The Question of the Month has a simple premise: each month I'll ask a handful of the genre's top authors to answer the same question and then I'll publish their responses exactly as I receive them. In these posts you'll discover how today's best horror authors think, giving you insight into where their darkest tales come from. These responses are listed here in the order they were received.
This month's question is: What is the future of horror?
Writers in pain. Their wounds, unconscious or otherwise, define the genre.
— R.C. Matheson
I don't know what the future of horror will be, but I always live in hope that whatever it is, it'll be a bit more subtle, quietly disturbing, surreal, and otherworldly than a lot of the trends we've recently seen. Something that instills genuine dread rather than aiming to shock or gross out. Not because I dislike accessible, splattery fun, but just to shake things up a bit. I'm loathe to use the word "cerebral," but something with a bit more depth would be nice. Can we rewind to the '80s and welcome Clive Barker as the future of horror, please? That would be grand.
— Brett Alexander Savory
The future of horror is the past--the sins of the past, that is, repressed and otherwise, which have been at the heart of virtually every horror story since Horace Walpole wrote the first gothic novel way back in 1764.
— Dale Bailey
The great thing about horror is that it doesn't give a crap about the future or the past. It's immune to trends. Humans will never lose interest in sex or death.
— Scott Nicholson
My hope is that horror will blaze a course through this present fascination with extreme violence without any subtext or meaning—simple shock and brutality—and start re-exploring the concepts that make the genre so powerful. Without a human element to these stories, the characters are just so many pieces of wood waiting to be hewn and chopped into kindling. If horror is to have a future beyond revolting people and making them scream with cheap scares, writers, readers and moviegoers alike need to rediscover that the best horror is about bad things happening to characters in whom we have an emotional investment.
— Bev Vincent
The future of horror is...assured. The arc of expression seems to be following the media arc as a whole: less attention to print, more to video games and movies, but horror reinvents itself to fit. Horror will prosper as long as people get a frisson down the spine from things that go bump in the night.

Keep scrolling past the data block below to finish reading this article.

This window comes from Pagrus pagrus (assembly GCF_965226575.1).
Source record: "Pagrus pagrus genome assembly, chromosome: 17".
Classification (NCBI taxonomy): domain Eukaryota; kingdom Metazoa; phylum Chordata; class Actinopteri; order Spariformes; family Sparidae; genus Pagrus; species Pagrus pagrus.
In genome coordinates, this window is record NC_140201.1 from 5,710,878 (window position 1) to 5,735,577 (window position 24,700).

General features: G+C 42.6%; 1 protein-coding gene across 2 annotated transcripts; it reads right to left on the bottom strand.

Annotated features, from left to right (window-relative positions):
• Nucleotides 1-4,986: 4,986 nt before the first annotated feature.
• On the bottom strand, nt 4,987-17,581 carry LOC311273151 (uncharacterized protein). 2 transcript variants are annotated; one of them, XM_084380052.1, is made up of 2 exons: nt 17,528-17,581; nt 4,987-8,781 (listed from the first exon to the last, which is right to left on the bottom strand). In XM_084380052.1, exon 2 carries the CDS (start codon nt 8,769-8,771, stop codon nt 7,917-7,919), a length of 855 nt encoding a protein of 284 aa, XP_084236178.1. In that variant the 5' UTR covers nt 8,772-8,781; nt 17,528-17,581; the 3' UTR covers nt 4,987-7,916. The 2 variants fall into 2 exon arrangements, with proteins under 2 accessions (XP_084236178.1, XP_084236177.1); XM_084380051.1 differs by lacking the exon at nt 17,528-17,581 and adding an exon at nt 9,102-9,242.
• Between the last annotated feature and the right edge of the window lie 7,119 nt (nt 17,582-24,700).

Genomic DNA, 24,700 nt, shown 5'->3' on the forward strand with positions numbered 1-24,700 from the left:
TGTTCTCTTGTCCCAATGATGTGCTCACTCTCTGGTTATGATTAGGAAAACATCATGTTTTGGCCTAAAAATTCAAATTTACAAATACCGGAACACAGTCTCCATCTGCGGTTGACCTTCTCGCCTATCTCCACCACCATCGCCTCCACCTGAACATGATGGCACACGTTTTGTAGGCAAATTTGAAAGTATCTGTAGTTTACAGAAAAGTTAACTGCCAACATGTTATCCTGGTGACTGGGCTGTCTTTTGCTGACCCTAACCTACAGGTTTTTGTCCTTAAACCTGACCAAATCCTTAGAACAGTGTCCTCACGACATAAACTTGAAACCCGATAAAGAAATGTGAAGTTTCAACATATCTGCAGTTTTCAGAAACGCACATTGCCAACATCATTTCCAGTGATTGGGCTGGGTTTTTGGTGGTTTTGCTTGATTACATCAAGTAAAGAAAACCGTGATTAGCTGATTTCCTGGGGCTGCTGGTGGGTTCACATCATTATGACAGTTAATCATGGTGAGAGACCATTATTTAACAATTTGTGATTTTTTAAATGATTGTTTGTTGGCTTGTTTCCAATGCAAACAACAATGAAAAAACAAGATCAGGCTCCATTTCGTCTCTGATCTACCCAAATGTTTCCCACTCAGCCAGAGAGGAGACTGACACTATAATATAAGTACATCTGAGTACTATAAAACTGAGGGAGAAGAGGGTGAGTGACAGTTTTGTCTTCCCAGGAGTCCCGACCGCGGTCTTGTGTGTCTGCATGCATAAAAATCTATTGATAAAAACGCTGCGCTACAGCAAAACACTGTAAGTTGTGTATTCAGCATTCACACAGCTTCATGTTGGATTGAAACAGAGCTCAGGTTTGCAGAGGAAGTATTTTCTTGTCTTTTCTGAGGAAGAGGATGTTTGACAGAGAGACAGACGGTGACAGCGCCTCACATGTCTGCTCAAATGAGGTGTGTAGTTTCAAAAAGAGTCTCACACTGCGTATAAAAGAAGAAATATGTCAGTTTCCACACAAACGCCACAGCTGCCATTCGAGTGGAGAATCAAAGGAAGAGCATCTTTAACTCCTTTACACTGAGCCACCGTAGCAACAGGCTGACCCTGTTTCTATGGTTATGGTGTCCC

— Holly Newstein
The future of horror? The past. As always.
— Glen Hirshberg
People (or Soylent Green, if you prefer the packaging). Us. With our capacity for feeling and inflicting pain, our reaction to mystery and the unknown, our appetite for the world and each other, we'll be drawn to horror like lemmings to a cathartic sea for a while. The Greeks dug it, we dig it. However the source medium may evolve, as long as there are people, there will be both the inspiration and audience for horror. Horror will truly be dead when we've split angel from demon and cast off the monsters inside us. And we're a long way off from that feat of genetic engineering. Or exorcism...
— Gerard Houarner
It's vampires who sparkle in the sunlight, like David Bowie in his sequined androgynous glam-rocker phase, or maybe it's werewolves who crap strawberry scented sprinkles. I'm pretty sure it's one of those.
— Gary Raisor
What is the future of horror? WHO THE FUCK KNOWS? But I betcha we're about to find out! (P.S.: The future of horror starts right... about... now.)
— John Skipp
Brian James Freeman is the Managing Editor of Cemetery Dance Publications, the publisher of Lonely Road Books, and the author of several novels and novellas and many short stories. His most recent book is The Painted Darkness. You can read more about his work on his official website, http://www.brianjamesfreeman.com/, and you can follow him on Facebook and Twitter.